"I can't believe you hit him with your staff!"
They dissected the battle all the way up to the top of the ridge.
It was easy to see why this site had been chosen for a watch tower. Even with a century of trees allowed to grow up around it, you could see forever. The Imperial Highway, which was twice the age of the tower, was in plain sight not just through the foothills, but down onto the floor of the Big Valley, and the other way up into the true mountains.
"Don't care what Fancy Pants says," Daren declared. "This is what a wizard’s tower should be like."
"Yeah." Marius was hanging over the side of the tower beside him. A rickety ladder, the product of a town's worth of boys' labor over the years, had enabled them to climb up to the top of the tower. Or at any rate, the top edge of the outer wall, which was all that was left.
"If we had an axe, we could cut some timbers to put through those holes, and have a floor up here." Daren said.
Marius looked at the holes dubiously, and then further down. "We'd have to do a floor down there first, so we could reach these holes."
The view forgotten, Daren scrambled down the ladder. Sure enough, he could see how the first floor had been anchored. A ledge of stone was built into opposite walls of the square tower, to lay timber across. The ground floor was littered with the shattered slate of the original roof. "We could do thatch, though." He climbed down to pace out the dimensions.
Marius got his fancy box out of the sack and drew pictures and wrote down lists. "We could really do this, you know. What would we need to put a roof on the other building? Flowers could stay there. I supposed we'd have to cut grass for hay?"
"Helped a bit with haying last summer," Daren said. "Hard work."
"But we've only got Flowers, not a whole lot of animals." Marius pointed out. "Let's go see what the bandit had in his saddle bags. His lordship didn't even look."
Grubby clothes, a hatchet and a small purse of coins. Thirteen pennies and two silver marks. They each ritually opened their own small purses and counted their riches.
"I've never had this much money in my whole life." Marius sighed happily.
Daren blinked in surprise. "Thought you were nobility. Didn't want to think about anything bad enough to want you to run away from home."
"Ha!" Marius glowered, "Well, I suppose I'm half nobility. Madam Kestlia's was a very expensive whore house. They didn't have 'guests' that didn't have titles. Momma claimed my daddy was a Duke. How would she know? Then when I got old enough to start serving refreshments, instead of scrubbing pots in the kitchen, some of the nobles started looking at _me_. That's when I decided to leave."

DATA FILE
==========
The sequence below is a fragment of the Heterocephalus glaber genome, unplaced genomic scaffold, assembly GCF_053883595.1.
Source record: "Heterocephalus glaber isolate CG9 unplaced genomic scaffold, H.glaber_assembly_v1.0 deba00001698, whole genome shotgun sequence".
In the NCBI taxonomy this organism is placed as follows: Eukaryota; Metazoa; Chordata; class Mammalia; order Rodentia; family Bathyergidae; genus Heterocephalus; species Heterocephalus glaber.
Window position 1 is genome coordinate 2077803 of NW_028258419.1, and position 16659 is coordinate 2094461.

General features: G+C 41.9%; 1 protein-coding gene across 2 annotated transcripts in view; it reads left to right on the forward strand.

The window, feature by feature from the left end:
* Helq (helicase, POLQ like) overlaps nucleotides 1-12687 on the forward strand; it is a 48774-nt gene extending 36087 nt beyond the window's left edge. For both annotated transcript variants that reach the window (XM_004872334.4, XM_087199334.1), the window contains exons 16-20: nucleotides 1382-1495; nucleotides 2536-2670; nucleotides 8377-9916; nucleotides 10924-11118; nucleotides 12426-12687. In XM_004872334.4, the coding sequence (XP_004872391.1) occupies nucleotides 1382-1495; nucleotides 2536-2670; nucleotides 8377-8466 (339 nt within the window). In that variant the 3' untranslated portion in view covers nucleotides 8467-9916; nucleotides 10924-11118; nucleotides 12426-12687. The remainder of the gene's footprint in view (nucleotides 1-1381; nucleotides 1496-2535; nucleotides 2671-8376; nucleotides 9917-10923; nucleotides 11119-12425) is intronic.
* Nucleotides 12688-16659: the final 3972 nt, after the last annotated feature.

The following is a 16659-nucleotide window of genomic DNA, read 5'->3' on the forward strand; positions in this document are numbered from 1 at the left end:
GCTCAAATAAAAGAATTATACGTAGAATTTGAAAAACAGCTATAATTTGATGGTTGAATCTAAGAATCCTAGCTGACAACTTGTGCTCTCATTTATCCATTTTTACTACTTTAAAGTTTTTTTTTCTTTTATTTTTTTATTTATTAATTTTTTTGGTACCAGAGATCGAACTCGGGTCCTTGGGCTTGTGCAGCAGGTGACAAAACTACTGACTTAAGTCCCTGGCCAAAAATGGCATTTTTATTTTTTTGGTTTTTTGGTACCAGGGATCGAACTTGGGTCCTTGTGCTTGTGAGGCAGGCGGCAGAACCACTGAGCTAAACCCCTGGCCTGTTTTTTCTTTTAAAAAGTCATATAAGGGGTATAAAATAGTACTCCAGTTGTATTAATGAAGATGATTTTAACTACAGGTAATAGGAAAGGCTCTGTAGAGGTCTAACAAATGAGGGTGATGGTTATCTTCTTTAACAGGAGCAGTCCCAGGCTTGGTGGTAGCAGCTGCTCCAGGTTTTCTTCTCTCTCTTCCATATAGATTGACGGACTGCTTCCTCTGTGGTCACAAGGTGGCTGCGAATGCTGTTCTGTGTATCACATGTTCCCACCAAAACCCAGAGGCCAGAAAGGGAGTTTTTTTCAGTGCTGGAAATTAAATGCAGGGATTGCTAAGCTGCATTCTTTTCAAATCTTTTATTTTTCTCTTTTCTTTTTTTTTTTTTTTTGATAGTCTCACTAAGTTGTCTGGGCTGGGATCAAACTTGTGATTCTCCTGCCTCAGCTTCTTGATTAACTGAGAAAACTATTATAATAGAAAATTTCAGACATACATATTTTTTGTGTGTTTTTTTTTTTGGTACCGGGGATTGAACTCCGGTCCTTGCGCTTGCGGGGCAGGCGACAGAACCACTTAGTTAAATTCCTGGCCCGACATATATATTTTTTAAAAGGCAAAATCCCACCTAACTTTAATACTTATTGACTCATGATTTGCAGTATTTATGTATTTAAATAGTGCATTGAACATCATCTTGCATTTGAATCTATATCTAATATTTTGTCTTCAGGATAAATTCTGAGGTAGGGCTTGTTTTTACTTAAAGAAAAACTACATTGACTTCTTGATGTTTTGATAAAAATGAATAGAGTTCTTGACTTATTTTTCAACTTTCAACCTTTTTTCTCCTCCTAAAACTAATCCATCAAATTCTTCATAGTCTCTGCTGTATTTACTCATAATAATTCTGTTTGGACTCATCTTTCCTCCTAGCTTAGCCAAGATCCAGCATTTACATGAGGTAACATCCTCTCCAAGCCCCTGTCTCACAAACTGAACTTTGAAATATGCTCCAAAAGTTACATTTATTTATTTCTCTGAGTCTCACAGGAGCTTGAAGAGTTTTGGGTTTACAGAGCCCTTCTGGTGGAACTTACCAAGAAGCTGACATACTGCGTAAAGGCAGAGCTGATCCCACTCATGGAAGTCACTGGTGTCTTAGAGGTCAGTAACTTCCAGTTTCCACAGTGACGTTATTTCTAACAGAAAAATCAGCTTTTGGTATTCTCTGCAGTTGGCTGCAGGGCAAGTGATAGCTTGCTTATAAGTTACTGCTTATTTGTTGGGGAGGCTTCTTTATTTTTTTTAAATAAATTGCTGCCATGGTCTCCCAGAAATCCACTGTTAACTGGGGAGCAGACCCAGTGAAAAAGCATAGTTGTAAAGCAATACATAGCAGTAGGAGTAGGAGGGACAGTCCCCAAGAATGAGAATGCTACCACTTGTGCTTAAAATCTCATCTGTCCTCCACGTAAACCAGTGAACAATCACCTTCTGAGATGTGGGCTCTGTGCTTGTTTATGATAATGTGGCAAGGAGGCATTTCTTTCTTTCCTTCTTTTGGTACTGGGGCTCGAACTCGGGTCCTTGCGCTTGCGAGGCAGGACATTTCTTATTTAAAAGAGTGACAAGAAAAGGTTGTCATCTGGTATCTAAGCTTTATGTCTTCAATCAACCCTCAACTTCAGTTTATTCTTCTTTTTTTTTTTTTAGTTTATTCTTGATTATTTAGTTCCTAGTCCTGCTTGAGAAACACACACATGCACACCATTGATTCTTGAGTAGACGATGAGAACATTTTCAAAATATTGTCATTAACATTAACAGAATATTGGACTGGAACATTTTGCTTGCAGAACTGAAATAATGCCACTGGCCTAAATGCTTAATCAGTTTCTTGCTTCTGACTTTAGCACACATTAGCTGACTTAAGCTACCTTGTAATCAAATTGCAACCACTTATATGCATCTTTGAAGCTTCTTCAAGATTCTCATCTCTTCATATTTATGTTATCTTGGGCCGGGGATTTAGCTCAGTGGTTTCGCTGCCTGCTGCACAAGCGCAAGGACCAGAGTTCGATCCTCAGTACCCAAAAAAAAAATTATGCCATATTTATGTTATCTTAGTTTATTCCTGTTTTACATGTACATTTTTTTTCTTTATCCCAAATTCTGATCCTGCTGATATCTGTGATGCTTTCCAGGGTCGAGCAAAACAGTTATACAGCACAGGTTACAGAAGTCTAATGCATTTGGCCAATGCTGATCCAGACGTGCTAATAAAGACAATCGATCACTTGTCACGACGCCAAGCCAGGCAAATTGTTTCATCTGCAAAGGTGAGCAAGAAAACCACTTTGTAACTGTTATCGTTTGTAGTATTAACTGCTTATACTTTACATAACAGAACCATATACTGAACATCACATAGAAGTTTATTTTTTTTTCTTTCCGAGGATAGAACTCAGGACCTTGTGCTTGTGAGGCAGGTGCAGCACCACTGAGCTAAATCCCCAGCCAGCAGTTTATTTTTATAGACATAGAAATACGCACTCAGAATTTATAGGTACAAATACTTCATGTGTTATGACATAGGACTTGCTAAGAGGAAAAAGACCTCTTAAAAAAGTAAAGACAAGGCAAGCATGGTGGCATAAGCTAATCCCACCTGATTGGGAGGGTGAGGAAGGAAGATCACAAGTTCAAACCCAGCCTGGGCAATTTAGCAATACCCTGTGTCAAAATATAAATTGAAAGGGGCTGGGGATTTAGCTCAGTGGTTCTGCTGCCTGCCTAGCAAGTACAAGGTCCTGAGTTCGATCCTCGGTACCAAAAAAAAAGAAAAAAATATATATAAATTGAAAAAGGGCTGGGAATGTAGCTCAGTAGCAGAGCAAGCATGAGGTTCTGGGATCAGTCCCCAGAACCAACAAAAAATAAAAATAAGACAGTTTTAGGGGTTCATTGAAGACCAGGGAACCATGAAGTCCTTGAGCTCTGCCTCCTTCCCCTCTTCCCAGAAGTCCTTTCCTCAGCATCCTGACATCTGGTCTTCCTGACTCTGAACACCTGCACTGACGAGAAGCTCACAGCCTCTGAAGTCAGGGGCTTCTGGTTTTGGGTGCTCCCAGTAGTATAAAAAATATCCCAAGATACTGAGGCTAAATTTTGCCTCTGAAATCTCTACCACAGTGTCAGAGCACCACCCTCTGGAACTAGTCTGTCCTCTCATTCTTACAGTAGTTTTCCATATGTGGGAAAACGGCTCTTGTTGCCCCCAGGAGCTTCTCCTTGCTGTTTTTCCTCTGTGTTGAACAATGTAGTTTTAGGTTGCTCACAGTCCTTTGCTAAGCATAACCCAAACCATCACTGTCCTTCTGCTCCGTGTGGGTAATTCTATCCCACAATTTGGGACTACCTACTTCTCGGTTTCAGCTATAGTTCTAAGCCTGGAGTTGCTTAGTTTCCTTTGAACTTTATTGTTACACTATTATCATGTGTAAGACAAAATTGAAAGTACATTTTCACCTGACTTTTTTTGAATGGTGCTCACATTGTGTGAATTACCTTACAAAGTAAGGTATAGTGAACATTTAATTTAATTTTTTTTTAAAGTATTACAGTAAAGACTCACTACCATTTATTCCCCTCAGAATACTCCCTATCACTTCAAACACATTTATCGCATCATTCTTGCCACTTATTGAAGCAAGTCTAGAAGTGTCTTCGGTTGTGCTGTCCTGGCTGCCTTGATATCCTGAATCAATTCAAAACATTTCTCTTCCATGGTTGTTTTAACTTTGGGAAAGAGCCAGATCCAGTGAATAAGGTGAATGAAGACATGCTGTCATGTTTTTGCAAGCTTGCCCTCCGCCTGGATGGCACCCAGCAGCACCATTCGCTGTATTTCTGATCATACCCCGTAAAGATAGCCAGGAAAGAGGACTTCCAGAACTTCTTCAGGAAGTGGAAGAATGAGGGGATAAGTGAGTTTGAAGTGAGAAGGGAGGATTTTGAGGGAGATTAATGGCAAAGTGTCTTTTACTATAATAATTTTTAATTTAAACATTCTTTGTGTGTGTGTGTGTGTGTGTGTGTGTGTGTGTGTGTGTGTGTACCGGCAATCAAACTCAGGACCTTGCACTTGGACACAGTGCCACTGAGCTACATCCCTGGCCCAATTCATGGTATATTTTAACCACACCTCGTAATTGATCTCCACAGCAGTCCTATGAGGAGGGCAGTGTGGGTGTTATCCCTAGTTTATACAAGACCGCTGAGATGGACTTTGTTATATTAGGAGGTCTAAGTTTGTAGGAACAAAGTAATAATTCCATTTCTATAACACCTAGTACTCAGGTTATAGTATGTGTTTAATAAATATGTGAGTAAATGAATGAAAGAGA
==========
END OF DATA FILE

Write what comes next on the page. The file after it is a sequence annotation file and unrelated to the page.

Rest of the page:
"Wow." Daren thought this over. It very nearly made his mother look virtuous. "My parents weren't married. Ma wasn't quite the blacksmith's mistress, she still had to work to pay the rent and buy food, but he came by often, and brought presents. He was good to me." Daren scruff his old boots on the ground. "He was there that night. Something must have gotten knocked over. I slept in this lean to against the kitchen wall, real drafty, but . . . so the smoke didn't get me, like it did them. That's what Mister Bagley said, that was why I woke up and got out, when the fire burned up to the roof and got to my lean to. I grabbed my stuff and scrambled out, and looked around and the whole thing was on fire." He scruffed harder. "I couldn't get in. It was so hot, I couldn't force myself to go in. Mister Bagley said they were already dead."
"Oh." Marius scruffed his own shoes, not quiet the elegant footwear they'd been just a week before. "I'm sorry. At least I know my Mother is alive. I told her I was leaving, and she laughed. She said I'd be back when I got hungry enough, and to not mess up my pretty face in the mean time."
Daren grabbed the hatchet. "Let's go chop some trees."
It was a lot harder than they'd expected, but with references to Marius' notes and blisters all around, they managed two beams across the tower before they cleared space in 'their' tower for sleeping and a camp fire.
Breakfast was a bit thin, as they realized they were out of food and would have to return to town.
"Either that or hunt for onions." Marius said. "And I can identify a bunch more things we can eat, too."
"There were berries down in the valley, and I could braid something for cord, for snares." Daren said.
"We could buy a real axe. And some food." Marius suggested.
"Could do both, buy enough food to carry us until I can get the snares set."
This plan was quickly agreed on and they saddled up Flowers for the trip back to town.
General Fletcher laughed helplessly. "So these two boys did all the work, and you paid them with a nag and tack you didn't own. Justin, I think you're a soldier at heart." He wiped his eyes, "I hope the king changes his mind about you passing yourself off as a dissolute dandy to get information on the so-called loyal opposition. It won't work. And Elizabeth is getting irritated."